Monday, 28 March 2011

Is a wired meter solution feasible for selected PG&E customers?

There has been a lot of discussion in recent days over PG&E's response to a CPUC order to allow consumers to opt out of using wireless metering.  The remaining options involve going back to human based meter reading with all of its historical issues of cost and potential for incorrect or missed reads as well as the worker safety issue.  Another option floated is to use a wired option.  Of course a wired option (low speed Power Line Carrier - PLC) is what PG&E initially proposed prior to their wireless solution but that technology proved to be incapable of meeting the applications requirements necessary to support regulatory policy objectives (e.g. secure firmware update capability,  large payload delivery for pervasive consumer targeted demand response program deployment, distribution management applications, etc.).  PG&E correctly points out that integrating a nearly obsolete PLC based wired option with a modern wireless infrastructure would be costly since it requires equipment at each substation even if only one customer was served.  

Piggy backing on other wired infrastructure is equally problematic.  Plain Old Telephone System (POTS) connections are very difficult to scale.  They work well for low volume commercial and industrial applications, but the software applications that manage those systems are designed for relatively small numbers of meters and difficult to scale.  Also, POTS is a dying technology – being replaced rapidly by cellular wireless phones in dramatically increasing numbers – technology which has far higher RF emissions than a radio connected electric or gas meter.  POTS physical infrastructure is also the delivery mechanism used for DSL Internet access – a much more robust use of POTS infrastructure with high bandwidth.  Using it or other wired broadband connection (cable TV) would require meters that support that technology which presently are not readily available for residential applications.  Even if that hurdle were solved, the cost of those interfaces would be significantly higher than other communications interface technologies.  Even if the cost issue could be addressed, there is a problem with the utility ceding responsibility for managing their meter data collection network to a third party (a broadband internet provider).  Regulations, technical standards,  security and policies would have to be established to allow a third party to take responsibility for that traffic being carried over the Internet rather than over a secure connection.  Some would argue that the utility already uses public infrastructure for backhaul purposes, but these connections have well established Service Level Agreements (SLA's), aggregate data from many meters, and are secured at the aggregating access point interface.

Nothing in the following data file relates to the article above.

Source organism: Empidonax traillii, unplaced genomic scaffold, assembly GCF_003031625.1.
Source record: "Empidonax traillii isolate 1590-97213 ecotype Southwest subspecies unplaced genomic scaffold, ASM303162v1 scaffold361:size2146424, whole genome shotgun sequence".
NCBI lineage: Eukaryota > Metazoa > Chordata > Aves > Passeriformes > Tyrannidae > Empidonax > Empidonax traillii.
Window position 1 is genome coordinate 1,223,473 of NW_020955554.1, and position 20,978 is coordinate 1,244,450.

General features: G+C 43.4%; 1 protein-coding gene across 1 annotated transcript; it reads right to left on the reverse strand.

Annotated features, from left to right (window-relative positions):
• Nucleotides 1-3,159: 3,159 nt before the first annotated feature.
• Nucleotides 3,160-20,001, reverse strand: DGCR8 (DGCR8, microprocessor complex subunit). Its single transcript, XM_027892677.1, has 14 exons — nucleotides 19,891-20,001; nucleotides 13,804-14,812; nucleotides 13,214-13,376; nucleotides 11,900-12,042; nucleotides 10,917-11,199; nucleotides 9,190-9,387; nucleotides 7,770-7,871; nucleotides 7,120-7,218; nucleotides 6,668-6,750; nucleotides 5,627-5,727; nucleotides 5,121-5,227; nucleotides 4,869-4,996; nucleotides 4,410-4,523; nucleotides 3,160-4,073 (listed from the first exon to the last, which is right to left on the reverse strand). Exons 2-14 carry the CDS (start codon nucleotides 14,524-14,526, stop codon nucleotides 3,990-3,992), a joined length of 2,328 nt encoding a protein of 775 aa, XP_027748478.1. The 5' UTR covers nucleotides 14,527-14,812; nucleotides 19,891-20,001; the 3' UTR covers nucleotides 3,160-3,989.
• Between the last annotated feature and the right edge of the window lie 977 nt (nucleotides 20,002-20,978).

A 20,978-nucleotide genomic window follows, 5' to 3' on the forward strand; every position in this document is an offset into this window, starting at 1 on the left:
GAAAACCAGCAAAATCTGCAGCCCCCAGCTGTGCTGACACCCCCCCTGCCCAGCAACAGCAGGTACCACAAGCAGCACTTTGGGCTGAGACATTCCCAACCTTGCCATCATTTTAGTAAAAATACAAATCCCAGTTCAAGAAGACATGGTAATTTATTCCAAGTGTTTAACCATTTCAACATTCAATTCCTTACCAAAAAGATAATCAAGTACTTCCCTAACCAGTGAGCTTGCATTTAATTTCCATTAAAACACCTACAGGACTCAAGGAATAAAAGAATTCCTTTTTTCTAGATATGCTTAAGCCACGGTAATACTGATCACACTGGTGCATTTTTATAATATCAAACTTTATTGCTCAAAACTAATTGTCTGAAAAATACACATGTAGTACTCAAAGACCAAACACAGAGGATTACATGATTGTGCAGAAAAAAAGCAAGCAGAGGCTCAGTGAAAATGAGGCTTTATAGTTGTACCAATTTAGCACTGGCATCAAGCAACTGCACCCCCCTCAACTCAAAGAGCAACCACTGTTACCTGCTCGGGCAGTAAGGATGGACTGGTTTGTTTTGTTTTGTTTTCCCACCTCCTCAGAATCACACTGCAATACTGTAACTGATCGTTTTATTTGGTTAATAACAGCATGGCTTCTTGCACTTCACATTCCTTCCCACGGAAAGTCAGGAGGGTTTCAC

As is usually the case, a simple, one size fits all answer is not feasible.  Systems that must scale to millions of devices such as a metering network must be designed using a disciplined, systems engineering based process that takes into account numerous interactions.  Unfortunately most people – even many very good engineers – are not systems thinkers and tend to promote siloed solutions without thinking through all of the ripple effects of other system interactions let alone the business, security, and policy implications – let alone analyzing all of that across the additional dimension of time for complete system lifecycle management.  Large systems work best when they use homogeneous, standards based technologies that can be readily duplicated with few if any special cases or human interactions.  Special cases of course will always exist – but they have a cost.  And that cost can't be compared to how things may have been done in the past since the systems that allowed the old technology to scale are no longer available.

For all of these reasons, I think PG&E has made a reasonable response – at least technically.  I don't have enough information to comment on the details of the cost of managing the exceptions but based on my experience in managing other projects involving data gathering and special exception handling, the cost multipliers seem to be at least in the ballpark.  Special handling is always expensive.  Think about the multiplier associated with making an operator assisted or collect call – it is much more expensive to handle than the fully automated approach using the best available technology.

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